Many people’s hope for eternity bears little if any resemblance to what Christians profess in the Apostles’ Creed: “I believe in the resurrection of the body.”
Even among clergy, the working theology for what comes after life as we know it is a vague sense of “going to heaven” or “going to hell.” If I stopped a Catholic after Mass on a Sunday, I am not confident he would assent to the basics about the resurrection any more than an unaffiliated person—namely, humans are bodies and souls, and the entire redeemed person will awake on the Last Day to the fullness of the kingdom of God in the “new heaven and the new earth” (CCC 1042-1050).
In his resurrected body, Jesus could conceal his appearance, walk through doors, and exhale the Holy Spirit; but he was also touched and spoken with, he celebrated the Eucharist (Luke 24:30), and ate both a fish dinner (Luke 24:43) and a fish breakfast (John 21:11–14) with his disciples before he ascended to the Father. And he promises his Resurrection-life to us: “I will raise them up on the last day” (John 6:40). This risen life with Christ means eating, drinking, talking, walking, touching, laughing, and working. And a glorious foretaste of the resurrection happens in the sacraments of the Church and in our use of all of God’s gifts of creation in our everyday lives in families and communities.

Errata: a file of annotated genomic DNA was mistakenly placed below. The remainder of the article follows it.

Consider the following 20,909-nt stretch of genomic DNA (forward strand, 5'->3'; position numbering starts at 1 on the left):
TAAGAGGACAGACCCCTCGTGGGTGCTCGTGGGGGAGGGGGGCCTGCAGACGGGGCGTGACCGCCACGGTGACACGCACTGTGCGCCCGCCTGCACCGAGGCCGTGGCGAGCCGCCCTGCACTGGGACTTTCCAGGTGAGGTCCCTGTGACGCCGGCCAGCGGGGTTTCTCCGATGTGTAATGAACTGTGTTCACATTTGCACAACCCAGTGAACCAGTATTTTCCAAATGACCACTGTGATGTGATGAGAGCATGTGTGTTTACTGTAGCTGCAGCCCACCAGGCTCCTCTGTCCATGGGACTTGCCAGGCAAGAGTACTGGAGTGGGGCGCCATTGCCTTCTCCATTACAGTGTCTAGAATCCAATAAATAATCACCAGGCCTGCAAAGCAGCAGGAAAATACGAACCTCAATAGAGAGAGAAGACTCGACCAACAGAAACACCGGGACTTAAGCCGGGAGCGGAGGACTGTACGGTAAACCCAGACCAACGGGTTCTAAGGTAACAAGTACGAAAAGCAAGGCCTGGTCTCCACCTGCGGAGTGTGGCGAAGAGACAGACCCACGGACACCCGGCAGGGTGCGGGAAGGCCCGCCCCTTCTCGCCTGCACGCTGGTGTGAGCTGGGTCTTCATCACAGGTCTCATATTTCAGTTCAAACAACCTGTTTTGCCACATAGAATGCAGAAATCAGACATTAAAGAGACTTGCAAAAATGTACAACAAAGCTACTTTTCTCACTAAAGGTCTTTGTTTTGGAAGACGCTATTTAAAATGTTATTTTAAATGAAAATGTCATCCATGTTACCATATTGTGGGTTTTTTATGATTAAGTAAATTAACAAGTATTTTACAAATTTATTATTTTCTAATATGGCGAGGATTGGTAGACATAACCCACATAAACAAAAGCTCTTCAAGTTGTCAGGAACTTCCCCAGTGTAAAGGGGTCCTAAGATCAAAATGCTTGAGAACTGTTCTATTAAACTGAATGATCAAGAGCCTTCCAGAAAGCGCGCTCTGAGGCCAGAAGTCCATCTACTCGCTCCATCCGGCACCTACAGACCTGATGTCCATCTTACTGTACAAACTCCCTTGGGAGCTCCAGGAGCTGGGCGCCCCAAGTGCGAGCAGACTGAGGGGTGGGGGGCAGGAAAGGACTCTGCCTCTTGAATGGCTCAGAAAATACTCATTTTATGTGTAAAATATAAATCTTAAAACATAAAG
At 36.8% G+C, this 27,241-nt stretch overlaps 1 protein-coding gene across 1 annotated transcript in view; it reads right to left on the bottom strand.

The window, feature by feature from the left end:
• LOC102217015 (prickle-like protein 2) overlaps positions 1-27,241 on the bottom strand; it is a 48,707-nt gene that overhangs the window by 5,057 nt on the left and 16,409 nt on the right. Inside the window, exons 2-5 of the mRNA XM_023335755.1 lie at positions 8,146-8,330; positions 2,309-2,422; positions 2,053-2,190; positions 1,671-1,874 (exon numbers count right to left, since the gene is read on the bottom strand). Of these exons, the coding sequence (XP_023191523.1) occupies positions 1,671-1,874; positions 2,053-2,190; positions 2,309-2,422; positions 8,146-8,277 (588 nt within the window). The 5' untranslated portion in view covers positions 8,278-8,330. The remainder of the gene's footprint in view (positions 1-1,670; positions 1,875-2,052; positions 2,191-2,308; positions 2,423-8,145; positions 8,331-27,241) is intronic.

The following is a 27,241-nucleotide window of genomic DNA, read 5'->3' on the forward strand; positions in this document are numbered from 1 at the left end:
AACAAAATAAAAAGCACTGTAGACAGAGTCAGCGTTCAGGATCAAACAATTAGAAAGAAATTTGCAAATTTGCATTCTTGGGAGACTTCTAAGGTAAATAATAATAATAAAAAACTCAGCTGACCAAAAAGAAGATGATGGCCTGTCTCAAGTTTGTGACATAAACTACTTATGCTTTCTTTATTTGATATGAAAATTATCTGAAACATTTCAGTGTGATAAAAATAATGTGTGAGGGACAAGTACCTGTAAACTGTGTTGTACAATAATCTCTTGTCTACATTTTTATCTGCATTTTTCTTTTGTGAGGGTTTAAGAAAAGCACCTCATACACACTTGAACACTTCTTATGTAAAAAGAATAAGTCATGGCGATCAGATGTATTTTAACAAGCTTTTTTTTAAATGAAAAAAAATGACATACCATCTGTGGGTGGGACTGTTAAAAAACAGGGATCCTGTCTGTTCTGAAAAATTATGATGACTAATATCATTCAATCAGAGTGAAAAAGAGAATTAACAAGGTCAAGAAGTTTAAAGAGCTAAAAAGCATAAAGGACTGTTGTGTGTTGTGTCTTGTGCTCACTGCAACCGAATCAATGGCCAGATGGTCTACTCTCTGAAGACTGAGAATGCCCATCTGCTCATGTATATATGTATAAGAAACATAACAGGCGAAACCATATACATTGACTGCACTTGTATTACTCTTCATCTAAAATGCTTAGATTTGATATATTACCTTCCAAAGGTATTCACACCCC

Fasting and other acts of sacrifice are not, therefore, a condemnation of the world, but an affirmation of it. Creation is good, which is why some Catholics at all times, and all Catholics at some times, are called to rein in how much we partake of it. But much more often, a feast is in order. And Catholics’ enjoyment of culinary delights is a gift that may help the whole world understand and live its resurrection hope.
The enchanting 1987 Danish film Babette’s Feast is one example of the fullness of life with Christ on display. Babette, once a great Parisian chef, has taken refuge as housekeeper for two dour but kind Protestant spinsters. Babette wins the lottery and blows her fortune preparing the same luxurious fare she once offered paying customers at the Café Anglais. The sisters, Martine and Philippa, are determined to be polite, but not to enjoy themselves. But they and everyone else are won over by Babette’s heavenly banquet. Philippa declares at the end, “In Paradise you will be the great artist that God meant you to be. Ah, how you will delight the angels!”